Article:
Going to the beach is a great vacation for most families, or at the very least something most people want to do once. There is nothing quite like the soothing sounds of the waves, feeling the sun on your face, wind in your hair and sand in between your toes. Most that come to the ocean, come with a camera in hand, to capture it all on film…who wouldn’t want to save the grandeur of sea meeting sky? We all do! Yet, far too often the photographer forfeits actually enjoying the moment. So, it’s important to have a light framework in mind of the kind of shots you hope to get, even if it is candids you have in mind. This way, you too can live out loud on your own vacation and be a part of the sparkling moments.
In addition, there are definitely hazards to beach bumming and photography. First, sand and cameras don’t mix. Unseen sand floating on the breeze can get in the guts of camera or crevice of a lens faster than you can blink. Second, water drops can not only ruin your shot sitting silently on the lens, but they can fry the parts of your camera, too. And last, time on the beach often means excessive heat. As with any electronic, this can be a recipe for disaster. For these reasons, it is critical to take pictures with a purpose. Then, you can put the camera safely away and live a little!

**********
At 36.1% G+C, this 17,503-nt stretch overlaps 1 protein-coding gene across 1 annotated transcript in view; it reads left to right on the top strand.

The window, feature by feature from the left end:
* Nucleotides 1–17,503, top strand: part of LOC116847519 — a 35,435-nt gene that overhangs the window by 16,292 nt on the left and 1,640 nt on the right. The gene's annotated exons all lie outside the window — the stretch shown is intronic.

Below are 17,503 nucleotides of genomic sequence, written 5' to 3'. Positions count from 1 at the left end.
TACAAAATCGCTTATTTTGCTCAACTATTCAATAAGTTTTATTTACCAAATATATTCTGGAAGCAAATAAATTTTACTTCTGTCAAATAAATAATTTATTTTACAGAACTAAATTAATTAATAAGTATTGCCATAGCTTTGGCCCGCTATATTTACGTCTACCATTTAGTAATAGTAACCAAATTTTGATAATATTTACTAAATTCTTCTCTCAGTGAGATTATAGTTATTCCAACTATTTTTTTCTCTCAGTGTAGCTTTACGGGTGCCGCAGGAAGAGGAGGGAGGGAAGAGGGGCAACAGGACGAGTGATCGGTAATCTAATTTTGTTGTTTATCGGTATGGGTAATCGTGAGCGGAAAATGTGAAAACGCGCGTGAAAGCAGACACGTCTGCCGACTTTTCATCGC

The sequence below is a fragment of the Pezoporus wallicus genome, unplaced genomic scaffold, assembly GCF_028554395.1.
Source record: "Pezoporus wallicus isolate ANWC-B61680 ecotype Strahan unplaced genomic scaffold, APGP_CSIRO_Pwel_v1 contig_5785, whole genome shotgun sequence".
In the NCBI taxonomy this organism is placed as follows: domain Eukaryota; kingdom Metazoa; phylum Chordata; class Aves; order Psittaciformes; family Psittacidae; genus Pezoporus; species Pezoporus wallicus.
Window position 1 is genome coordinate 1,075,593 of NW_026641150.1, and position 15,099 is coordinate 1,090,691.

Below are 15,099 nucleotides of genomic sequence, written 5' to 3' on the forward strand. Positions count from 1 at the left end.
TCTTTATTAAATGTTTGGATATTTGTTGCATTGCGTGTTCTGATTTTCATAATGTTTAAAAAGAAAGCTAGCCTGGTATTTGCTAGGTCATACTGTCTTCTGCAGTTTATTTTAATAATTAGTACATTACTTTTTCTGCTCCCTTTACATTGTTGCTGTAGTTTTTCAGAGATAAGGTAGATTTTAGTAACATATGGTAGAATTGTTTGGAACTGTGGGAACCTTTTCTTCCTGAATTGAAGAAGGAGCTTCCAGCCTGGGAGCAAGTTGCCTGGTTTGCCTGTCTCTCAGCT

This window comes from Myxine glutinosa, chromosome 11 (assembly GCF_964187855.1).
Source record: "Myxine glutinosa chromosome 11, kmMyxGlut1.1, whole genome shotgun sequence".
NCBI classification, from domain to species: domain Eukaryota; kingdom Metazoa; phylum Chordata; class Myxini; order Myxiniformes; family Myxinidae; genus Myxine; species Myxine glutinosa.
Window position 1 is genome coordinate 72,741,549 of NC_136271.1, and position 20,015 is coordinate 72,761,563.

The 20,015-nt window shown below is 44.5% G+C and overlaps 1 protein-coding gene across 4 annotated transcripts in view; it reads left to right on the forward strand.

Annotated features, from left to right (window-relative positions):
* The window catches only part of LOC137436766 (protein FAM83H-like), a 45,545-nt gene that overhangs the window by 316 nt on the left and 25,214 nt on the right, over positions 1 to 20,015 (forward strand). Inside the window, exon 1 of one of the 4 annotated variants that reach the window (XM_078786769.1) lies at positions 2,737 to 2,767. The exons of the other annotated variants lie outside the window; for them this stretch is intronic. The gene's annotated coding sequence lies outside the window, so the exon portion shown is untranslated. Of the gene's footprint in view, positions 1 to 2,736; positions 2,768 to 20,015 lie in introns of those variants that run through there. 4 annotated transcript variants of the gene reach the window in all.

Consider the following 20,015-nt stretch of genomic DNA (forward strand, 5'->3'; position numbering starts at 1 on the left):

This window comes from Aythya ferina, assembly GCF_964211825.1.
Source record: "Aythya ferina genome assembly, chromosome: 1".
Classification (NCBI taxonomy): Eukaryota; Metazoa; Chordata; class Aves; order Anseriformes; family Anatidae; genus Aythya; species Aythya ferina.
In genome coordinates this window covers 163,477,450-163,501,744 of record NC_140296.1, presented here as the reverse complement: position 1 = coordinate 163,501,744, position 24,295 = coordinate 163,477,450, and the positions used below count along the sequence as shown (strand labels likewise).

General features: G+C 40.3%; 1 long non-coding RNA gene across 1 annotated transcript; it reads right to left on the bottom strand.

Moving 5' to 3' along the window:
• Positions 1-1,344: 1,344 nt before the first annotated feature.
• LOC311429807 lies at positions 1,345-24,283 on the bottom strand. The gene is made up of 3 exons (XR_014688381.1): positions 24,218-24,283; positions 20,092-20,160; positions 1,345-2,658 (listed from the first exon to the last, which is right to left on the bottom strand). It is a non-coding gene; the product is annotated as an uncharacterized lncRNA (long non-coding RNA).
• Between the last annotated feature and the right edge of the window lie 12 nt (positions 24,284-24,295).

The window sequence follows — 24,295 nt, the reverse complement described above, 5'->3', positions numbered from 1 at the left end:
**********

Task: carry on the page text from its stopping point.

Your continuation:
Heed these top 10 ideas, and you will surely walk away with a shot worth framing…and enjoy your days at the beach!
1. The Twirl – If you have small children, grab under their arms with their back to you and twirl them in a circle. Little feet flying high above the sand with the sea in the background makes a very whimsical shot. Not to mention, the very act of spinning makes most kids smile. (And the very act of spinning makes adults smile too, but usually it is because they are suddenly aware how dizzy they get so fast in their old age!) Needless to say, it makes a happy scene – and the best pictures capture emotion.
2. Out to Sea – This picture is a simple medium shot (capturing your subject waist up) that catches a profile of a family member looking thoughtfully out to sea. Sober faces in pictures are often more revealing of character and even if it is staged, it invokes feeling. This is so much better than just taking a picture of the horizon with no person because it will lack personality and you will rarely capture on film the magic of what you see. A subject will give your picture depth and the beach provides context, a lifetime memory. In this shot, be sure to put your horizon on the ¼ or ¾ line of your frame, for a more artistic look.
3. Down Low – The down low is exactly that, the photographer getting down low, by the sand. Position your camera at a higher point on the sand, or less than a foot above. This picture is best if there are 3 fields of interest, for example, the sand or a child’s shovel closer to the lens but in the shot (foreground), a person (your focal point in the medium ground) and the ocean/blue sky in the background.
4. The Dog – Not all beaches allow pets, but if they do…your dog works best. If you do not have your dog in tow, be sure to keep an eye out for a dog. Kids and dogs together make for great beach shots. There is something lovable and very natural about a dog on the sand. The combo just screams life!